The Country Education Foundation has supported almost 4000 disadvantaged rural and regional students to gain access to university degrees, traineeships and apprenticeships.
Story by Ken Eastwood
When Megan Hayes gets her results each semester from her psychology studies at the University of Melbourne, lots of people in her little hometown of Coleambally, NSW, get to see them. But Megan, who is supported by the Country Education Foundation (CEF), doesn’t feel embarrassed that her university results are so widely known in the 600-strong town. In fact, she sort of likes it.
“I send my email with all my results and it’s not just like, ‘We know’, but they send an email back saying, ‘We’re really proud of you’ and ‘You’re doing really well’,” she says.
Megan was a boarder at Kildare Catholic College in Wagga Wagga when she decided to study psychology. Moving to Melbourne at the start of 2015, she was worried about the costs of living away from home, as well as tuition fees, textbooks, etc. “When I decided that I wanted to go to uni in Melbourne, I looked at scholarships and grants because it’s very expensive to be in Melbourne,” she says. Megan applied for a grant with the Coleambally Darling Point Country Education Fund, which has handed out almost $100,000 in 80 grants to students since it began in 2010. Around the country there are about 40 similar local education foundations that are supported by the national non-profit CEF in order to help local rural students access ongoing education.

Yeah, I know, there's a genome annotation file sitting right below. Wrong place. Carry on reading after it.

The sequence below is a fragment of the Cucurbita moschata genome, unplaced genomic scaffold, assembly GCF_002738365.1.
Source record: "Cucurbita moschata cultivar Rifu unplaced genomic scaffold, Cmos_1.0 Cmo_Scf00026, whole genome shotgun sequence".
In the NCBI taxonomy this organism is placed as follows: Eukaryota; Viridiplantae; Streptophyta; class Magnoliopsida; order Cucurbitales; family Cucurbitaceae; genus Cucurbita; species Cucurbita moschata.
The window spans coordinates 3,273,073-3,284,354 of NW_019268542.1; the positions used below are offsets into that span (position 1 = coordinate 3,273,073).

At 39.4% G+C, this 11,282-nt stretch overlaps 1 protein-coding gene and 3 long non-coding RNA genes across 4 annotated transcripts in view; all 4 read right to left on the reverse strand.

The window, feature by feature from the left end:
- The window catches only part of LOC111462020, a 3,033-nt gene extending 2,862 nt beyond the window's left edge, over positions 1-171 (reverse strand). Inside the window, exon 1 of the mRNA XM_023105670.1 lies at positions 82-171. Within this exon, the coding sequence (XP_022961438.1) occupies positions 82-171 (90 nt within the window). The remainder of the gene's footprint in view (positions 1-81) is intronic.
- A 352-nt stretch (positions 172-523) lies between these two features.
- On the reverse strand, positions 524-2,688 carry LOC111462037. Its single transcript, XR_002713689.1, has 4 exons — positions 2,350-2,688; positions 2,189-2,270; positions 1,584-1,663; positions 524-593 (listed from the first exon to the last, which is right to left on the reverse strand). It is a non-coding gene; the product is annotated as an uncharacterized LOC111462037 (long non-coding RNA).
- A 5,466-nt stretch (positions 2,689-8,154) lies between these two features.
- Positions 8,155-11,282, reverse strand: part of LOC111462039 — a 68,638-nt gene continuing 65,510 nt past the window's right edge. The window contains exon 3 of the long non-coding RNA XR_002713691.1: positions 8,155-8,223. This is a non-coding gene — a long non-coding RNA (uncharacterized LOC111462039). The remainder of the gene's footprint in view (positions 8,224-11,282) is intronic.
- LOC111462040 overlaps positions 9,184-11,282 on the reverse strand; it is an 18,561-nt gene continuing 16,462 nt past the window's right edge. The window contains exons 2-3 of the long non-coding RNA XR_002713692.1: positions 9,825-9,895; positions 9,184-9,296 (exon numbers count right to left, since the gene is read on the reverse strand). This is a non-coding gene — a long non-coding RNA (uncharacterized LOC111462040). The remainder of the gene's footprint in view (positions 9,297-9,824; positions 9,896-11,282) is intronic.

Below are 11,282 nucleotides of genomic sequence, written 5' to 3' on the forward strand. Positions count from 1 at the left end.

Megan says the process included an interview in which she discussed her goals and motivation. “I actually know everyone on the committee, but they’re still really professional about it. It’s just really lovely,” Megan says. She was one of more than a dozen locals to receive help from the local education fund. “We have a little ceremony and people talk about what they’re doing and it’s really nice.”
Megan was granted a total of $2000 in her first year, and a little less last year. She sends the foundation receipts for textbooks and rent to show how the money is used. “It’s not like a free ride scholarship, but every dollar helps,” she says. “It might only be $2000, but it’s $2000 I don’t have to think about. Some textbooks are up to $100 each.”
As well as providing her ongoing results to the foundation, Megan regularly updates them on the challenges she’s facing, what she’s enjoying, and how the money is helping her achieve her goals. “It’s more than the money – you’ve got people back home who are interested in you, and they want to support you,” she says.
This story excerpt is from Issue #110
Outback Magazine: Dec/Jan 2017